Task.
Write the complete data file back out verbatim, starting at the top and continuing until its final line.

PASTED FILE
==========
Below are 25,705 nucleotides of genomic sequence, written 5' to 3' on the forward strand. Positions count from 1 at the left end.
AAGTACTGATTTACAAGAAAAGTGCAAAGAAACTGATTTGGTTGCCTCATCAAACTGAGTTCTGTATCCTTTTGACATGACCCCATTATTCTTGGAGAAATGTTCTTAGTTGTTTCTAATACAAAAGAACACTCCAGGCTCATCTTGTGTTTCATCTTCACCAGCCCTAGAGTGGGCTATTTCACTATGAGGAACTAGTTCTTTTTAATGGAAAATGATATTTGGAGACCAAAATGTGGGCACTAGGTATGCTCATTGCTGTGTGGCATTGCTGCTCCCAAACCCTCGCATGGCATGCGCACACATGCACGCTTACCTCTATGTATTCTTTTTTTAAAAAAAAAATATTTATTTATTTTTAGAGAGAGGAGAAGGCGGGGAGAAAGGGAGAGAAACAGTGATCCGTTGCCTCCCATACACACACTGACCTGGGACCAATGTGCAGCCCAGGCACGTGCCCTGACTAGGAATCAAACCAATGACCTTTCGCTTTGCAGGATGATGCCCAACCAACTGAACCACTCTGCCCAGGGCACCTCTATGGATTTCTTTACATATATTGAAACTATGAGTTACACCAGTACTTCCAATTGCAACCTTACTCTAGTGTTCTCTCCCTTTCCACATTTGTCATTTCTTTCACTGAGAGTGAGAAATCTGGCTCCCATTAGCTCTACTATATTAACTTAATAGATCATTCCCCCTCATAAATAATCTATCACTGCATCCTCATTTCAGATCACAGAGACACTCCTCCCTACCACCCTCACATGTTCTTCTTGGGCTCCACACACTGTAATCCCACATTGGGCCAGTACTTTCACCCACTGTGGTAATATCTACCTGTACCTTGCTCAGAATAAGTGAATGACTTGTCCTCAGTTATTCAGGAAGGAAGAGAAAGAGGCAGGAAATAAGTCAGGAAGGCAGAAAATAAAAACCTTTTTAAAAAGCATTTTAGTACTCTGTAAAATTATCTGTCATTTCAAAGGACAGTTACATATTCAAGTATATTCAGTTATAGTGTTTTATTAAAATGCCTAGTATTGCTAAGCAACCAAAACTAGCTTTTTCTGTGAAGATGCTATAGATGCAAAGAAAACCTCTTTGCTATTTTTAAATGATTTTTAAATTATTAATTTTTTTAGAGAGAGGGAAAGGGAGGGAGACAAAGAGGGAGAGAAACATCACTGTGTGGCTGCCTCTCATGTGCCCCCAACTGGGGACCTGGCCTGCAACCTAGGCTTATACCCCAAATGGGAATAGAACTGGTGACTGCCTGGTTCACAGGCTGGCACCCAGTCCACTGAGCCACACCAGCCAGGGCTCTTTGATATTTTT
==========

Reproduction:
Below are 25,705 nucleotides of genomic sequence, written 5' to 3' on the forward strand. Positions count from 1 at the left end.
AAGTACTGATTTACAAGAAAAGTGCAAAGAAACTGATTTGGTTGCCTCATCAAACTGAGTTCTGTATCCTTTTGACATGACCCCATTATTCTTGGAGAAATGTTCTTAGTTGTTTCTAATACAAAAGAACACTCCAGGCTCATCTTGTGTTTCATCTTCACCAGCCCTAGAGTGGGCTATTTCACTATGAGGAACTAGTTCTTTTTAATGGAAAATGATATTTGGAGACCAAAATGTGGGCACTAGGTATGCTCATTGCTGTGTGGCATTGCTGCTCCCAAACCCTCGCATGGCATGCGCACACATGCACGCTTACCTCTATGTATTCTTTTTTTAAAAAAAAAATATTTATTTATTTTTAGAGAGAGGAGAAGGCGGGGAGAAAGGGAGAGAAACAGTGATCCGTTGCCTCCCATACACACACTGACCTGGGACCAATGTGCAGCCCAGGCACGTGCCCTGACTAGGAATCAAACCAATGACCTTTCGCTTTGCAGGATGATGCCCAACCAACTGAACCACTCTGCCCAGGGCACCTCTATGGATTTCTTTACATATATTGAAACTATGAGTTACACCAGTACTTCCAATTGCAACCTTACTCTAGTGTTCTCTCCCTTTCCACATTTGTCATTTCTTTCACTGAGAGTGAGAAATCTGGCTCCCATTAGCTCTACTATATTAACTTAATAGATCATTCCCCCTCATAAATAATCTATCACTGCATCCTCATTTCAGATCACAGAGACACTCCTCCCTACCACCCTCACATGTTCTTCTTGGGCTCCACACACTGTAATCCCACATTGGGCCAGTACTTTCACCCACTGTGGTAATATCTACCTGTACCTTGCTCAGAATAAGTGAATGACTTGTCCTCAGTTATTCAGGAAGGAAGAGAAAGAGGCAGGAAATAAGTCAGGAAGGCAGAAAATAAAAACCTTTTTAAAAAGCATTTTAGTACTCTGTAAAATTATCTGTCATTTCAAAGGACAGTTACATATTCAAGTATATTCAGTTATAGTGTTTTATTAAAATGCCTAGTATTGCTAAGCAACCAAAACTAGCTTTTTCTGTGAAGATGCTATAGATGCAAAGAAAACCTCTTTGCTATTTTTAAATGATTTTTAAATTATTAATTTTTTTAGAGAGAGGGAAAGGGAGGGAGACAAAGAGGGAGAGAAACATCACTGTGTGGCTGCCTCTCATGTGCCCCCAACTGGGGACCTGGCCTGCAACCTAGGCTTATACCCCAAATGGGAATAGAACTGGTGACTGCCTGGTTCACAGGCTGGCACCCAGTCCACTGAGCCACACCAGCCAGGGCTCTTTGATATTTTT